Most California private sector employees are entitled to paid rest periods (Labor Code Section 226.7). There are exceptions for executives, administrators or professionals, who are exempt from the overtime laws, and for a few miscellaneous categories such as some group home employees and crew members on some commercial boats. There are special rules for certain on-site construction, drilling, logging and mining jobs.
An employee who is not covered by one of the specified exceptions is entitled to take a rest period of ten consecutive minutes for each work period of four hours “or major fraction thereof”. There is no requirement of a rest period if the work day is less than 3.5 hours total. This means the employer must “authorize and permit” 10 minutes of rest periods in a day between 3.5 and 6 hours, 20 minutes in a day over 6 hours, up to 10, 30 minutes in a day over 10 up to 14 hours, etc. The detailed provisions regarding rest breaks are set out in Section 12 of the Industrial Welfare Commission Wage Order. See for example, IWC Wage Order 4.
The rest period is paid time. For workers who are paid by the hour, this requirement is straightforward. However, for workers who are paid a commission or piece rate, the rest period may have to be paid separately from whatever commission or piece rate the employee receives. (An example of a piece rate would be the pay for someone who installs equipment and gets paid not by the hour but some set amount for each piece of equipment installed.)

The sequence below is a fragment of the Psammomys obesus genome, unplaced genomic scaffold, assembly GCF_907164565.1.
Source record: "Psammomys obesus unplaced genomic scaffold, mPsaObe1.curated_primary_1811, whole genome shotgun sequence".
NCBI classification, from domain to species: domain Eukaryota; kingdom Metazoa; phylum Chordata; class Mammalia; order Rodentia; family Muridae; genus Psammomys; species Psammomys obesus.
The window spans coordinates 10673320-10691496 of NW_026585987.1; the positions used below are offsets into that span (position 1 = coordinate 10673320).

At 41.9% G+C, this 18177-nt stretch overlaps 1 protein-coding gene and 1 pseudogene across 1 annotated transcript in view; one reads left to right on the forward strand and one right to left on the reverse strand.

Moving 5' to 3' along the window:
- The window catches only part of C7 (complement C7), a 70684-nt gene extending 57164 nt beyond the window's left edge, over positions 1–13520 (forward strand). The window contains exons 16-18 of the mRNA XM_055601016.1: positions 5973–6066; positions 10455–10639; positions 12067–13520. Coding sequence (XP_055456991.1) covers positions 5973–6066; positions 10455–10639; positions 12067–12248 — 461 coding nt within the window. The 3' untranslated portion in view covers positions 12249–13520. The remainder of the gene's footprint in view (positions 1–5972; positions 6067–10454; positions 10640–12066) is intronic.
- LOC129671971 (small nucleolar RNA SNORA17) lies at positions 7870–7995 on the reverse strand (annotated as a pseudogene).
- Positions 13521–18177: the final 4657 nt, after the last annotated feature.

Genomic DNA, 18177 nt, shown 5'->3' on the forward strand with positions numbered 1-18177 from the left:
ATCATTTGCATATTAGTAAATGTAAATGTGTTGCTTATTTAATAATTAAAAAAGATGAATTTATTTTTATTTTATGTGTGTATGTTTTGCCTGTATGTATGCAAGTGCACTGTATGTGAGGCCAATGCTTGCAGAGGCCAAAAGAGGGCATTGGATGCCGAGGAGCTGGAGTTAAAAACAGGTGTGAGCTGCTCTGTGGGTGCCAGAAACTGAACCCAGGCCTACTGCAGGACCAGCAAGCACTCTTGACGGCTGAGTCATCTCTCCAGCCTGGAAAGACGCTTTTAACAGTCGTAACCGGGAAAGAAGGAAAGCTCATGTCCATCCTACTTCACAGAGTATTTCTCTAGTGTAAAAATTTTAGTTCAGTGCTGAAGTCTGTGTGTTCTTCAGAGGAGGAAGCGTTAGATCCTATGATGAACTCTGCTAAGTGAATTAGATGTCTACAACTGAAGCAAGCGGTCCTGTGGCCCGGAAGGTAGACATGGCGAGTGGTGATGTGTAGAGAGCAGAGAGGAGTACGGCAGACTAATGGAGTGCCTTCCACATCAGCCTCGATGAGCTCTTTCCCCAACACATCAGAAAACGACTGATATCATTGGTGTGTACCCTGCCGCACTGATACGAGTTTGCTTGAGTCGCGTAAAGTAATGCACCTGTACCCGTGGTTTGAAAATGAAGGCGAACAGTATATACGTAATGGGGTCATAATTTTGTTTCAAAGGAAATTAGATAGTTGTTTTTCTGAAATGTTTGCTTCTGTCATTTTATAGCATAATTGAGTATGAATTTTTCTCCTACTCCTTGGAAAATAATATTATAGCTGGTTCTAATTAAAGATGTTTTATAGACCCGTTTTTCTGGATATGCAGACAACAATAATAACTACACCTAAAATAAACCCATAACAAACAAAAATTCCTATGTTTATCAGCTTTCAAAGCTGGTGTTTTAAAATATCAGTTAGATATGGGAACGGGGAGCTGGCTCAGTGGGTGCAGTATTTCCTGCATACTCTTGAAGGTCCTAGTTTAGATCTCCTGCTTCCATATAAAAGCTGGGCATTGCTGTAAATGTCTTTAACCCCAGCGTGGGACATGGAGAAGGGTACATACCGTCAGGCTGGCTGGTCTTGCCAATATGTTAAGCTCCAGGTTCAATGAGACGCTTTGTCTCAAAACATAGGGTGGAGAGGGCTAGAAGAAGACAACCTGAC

The employer does not have to ensure that the rest period is taken, but only to “authorize and permit” the employee to take it. Also, each rest period should be scheduled as close to the middle of a four hour segment of work as is practicable. There is no legal requirement that either the employer or employee record the rest periods in the daily records of time worked.
Although an employee is of course free to use the toilet facility during his rest period, reasonable use of toilet facilities at other times during the work day are not deducted from the allowable rest period time.
One resource in this area is California Department of Industrial Relations’ website summary of the law and answers to frequently asked questions (Department of Industrial Relations FAQ).
The employee may be entitled to damages from the employer when the employer does not authorize and permit required rest periods. If the employer violates this law, the employee may get damages equal to an additional hour of wages at his or her regular rate of pay for each workday in which a violation occurred. An employer may violates the law in a number of ways—for example, not paying for the time when the ten minute rest break takes place, not allowing the full ten minutes, or not allowing the number of rest breaks required.
There is a four year statute of limitations for monetary claims for such violations if rest break claims are brought as a lawsuit, so if there is a long-term ongoing pattern of violations, the damages that can be assessed can become significant.
We are committed to enforcing labor laws providing for decent working conditions, including providing an adequate number of rest periods during the work day. You are welcome to contact us with your questions in this area.